The RBFKernelGrad is generally worse conditioned than the RBFKernel, so we place a lower bound on the noise parameter to keep the smallest eigenvalues of the kernel matrix away from zero.

[22]:
class GPModelWithDerivatives(gpytorch.models.ExactGP):
    def __init__(self, train_x, train_y, likelihood):
        super(GPModelWithDerivatives, self).__init__(train_x, train_y, likelihood)
        self.mean_module = gpytorch.means.ConstantMeanGrad()
        self.base_kernel = gpytorch.kernels.PolynomialKernelGrad(power=2)
        self.covar_module = gpytorch.kernels.ScaleKernel(self.base_kernel)

    def forward(self, x):
        mean_x = self.mean_module(x)
        covar_x = self.covar_module(x)
        return gpytorch.distributions.MultitaskMultivariateNormal(mean_x, covar_x)

likelihood = gpytorch.likelihoods.MultitaskGaussianLikelihood(num_tasks=2)  # Value + Derivative
model = GPModelWithDerivatives(train_x, train_y, likelihood)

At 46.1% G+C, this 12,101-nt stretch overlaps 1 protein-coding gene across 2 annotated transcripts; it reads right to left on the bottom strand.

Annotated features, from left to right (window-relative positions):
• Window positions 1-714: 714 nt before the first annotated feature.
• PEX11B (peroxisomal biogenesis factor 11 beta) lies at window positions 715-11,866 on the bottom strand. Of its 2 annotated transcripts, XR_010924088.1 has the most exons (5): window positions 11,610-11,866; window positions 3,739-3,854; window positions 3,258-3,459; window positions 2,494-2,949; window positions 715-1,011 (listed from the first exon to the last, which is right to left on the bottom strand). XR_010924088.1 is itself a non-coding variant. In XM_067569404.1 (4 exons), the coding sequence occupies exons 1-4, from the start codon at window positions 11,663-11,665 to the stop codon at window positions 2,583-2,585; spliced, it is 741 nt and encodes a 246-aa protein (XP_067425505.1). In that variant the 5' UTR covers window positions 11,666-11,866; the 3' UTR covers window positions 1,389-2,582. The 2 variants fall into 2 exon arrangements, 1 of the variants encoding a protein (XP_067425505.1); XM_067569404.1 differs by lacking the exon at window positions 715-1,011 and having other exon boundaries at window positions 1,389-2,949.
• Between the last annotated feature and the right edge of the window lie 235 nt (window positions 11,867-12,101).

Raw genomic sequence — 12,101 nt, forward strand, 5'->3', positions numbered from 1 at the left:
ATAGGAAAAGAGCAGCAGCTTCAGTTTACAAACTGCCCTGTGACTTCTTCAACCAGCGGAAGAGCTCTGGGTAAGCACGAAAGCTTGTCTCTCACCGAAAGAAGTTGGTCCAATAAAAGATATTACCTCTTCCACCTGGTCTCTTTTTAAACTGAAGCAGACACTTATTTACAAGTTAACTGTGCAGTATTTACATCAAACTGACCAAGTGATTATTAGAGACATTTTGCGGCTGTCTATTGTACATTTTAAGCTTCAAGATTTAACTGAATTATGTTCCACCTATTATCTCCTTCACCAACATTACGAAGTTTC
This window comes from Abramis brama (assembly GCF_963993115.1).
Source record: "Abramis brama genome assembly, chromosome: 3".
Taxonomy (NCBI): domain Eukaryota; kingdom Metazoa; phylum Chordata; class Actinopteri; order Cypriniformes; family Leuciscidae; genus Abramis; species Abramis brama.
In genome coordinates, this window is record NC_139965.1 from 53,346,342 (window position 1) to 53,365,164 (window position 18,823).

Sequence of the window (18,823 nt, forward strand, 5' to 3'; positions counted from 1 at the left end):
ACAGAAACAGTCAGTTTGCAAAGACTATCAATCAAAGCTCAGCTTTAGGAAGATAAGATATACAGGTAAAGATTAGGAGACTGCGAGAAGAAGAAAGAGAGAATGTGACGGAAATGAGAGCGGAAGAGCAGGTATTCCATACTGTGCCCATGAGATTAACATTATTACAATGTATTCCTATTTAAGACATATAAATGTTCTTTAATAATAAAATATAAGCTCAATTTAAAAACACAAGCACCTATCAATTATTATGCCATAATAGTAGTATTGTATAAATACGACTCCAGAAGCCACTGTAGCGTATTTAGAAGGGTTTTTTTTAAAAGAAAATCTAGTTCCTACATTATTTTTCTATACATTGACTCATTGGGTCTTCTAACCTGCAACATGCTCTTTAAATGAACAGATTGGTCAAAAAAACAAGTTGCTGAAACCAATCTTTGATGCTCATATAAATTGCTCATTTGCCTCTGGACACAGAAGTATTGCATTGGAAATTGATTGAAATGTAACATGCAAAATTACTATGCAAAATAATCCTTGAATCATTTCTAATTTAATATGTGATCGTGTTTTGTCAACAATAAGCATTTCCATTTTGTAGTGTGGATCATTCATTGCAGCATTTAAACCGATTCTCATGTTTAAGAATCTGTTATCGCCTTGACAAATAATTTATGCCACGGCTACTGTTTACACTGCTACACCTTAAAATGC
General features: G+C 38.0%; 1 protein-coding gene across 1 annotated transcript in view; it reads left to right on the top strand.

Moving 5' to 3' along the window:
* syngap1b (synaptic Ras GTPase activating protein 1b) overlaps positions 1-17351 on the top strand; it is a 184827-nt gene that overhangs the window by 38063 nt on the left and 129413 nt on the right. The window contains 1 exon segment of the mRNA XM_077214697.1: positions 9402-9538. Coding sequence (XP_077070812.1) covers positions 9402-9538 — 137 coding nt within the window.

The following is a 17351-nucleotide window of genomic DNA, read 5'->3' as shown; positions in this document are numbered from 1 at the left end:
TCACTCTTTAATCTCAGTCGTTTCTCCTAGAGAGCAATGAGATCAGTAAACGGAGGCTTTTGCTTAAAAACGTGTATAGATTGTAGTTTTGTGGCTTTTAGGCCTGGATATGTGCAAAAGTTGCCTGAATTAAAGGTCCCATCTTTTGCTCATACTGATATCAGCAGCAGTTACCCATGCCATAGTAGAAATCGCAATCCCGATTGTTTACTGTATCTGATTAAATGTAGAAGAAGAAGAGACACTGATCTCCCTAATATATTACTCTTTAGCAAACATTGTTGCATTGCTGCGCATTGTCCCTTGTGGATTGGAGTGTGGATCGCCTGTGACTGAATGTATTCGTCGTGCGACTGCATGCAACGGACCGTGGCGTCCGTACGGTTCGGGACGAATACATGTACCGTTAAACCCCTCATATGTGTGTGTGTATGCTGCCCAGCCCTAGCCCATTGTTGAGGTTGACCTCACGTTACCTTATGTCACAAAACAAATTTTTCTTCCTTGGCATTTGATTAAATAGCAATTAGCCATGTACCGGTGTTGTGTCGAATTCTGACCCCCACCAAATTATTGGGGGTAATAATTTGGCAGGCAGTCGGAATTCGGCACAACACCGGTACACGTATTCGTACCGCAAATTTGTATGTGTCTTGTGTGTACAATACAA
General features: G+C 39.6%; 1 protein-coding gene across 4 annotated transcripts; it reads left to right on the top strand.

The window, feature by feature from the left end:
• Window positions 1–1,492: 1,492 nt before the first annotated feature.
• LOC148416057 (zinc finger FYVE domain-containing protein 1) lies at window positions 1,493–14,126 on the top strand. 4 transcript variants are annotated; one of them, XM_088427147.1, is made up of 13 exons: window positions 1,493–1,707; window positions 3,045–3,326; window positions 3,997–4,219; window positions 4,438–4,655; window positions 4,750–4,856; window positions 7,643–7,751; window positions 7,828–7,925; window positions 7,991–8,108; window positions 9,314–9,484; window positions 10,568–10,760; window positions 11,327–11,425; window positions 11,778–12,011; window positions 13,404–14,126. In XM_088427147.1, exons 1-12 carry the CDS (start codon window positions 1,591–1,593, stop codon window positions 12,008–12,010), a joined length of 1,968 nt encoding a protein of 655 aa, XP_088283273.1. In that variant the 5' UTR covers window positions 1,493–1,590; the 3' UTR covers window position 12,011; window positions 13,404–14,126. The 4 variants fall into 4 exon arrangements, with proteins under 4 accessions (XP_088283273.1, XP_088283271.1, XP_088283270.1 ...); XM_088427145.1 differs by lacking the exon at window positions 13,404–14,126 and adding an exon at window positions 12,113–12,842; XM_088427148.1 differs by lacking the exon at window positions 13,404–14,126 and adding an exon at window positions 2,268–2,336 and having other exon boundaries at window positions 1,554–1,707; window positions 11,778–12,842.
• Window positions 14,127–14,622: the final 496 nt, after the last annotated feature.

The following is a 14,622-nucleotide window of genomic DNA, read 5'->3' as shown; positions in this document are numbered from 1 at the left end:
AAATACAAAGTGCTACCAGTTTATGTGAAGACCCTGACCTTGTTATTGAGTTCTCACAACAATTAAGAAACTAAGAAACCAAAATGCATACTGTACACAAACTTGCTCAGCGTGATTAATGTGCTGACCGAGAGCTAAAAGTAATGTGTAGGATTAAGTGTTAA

Training the model

The model training is similar to training a standard GP regression model

[23]:
# Find optimal model hyperparameters
model.train()
likelihood.train()

# Use the adam optimizer
optimizer = torch.optim.Adam([
    {'params': model.parameters()},  # Includes GaussianLikelihood parameters
], lr=0.1)

# "Loss" for GPs - the marginal log likelihood
mll = gpytorch.mlls.ExactMarginalLogLikelihood(likelihood, model)

n_iter = 50
for i in range(n_iter):
    optimizer.zero_grad()
    output = model(train_x)
    loss = -mll(output, train_y)
    loss.backward()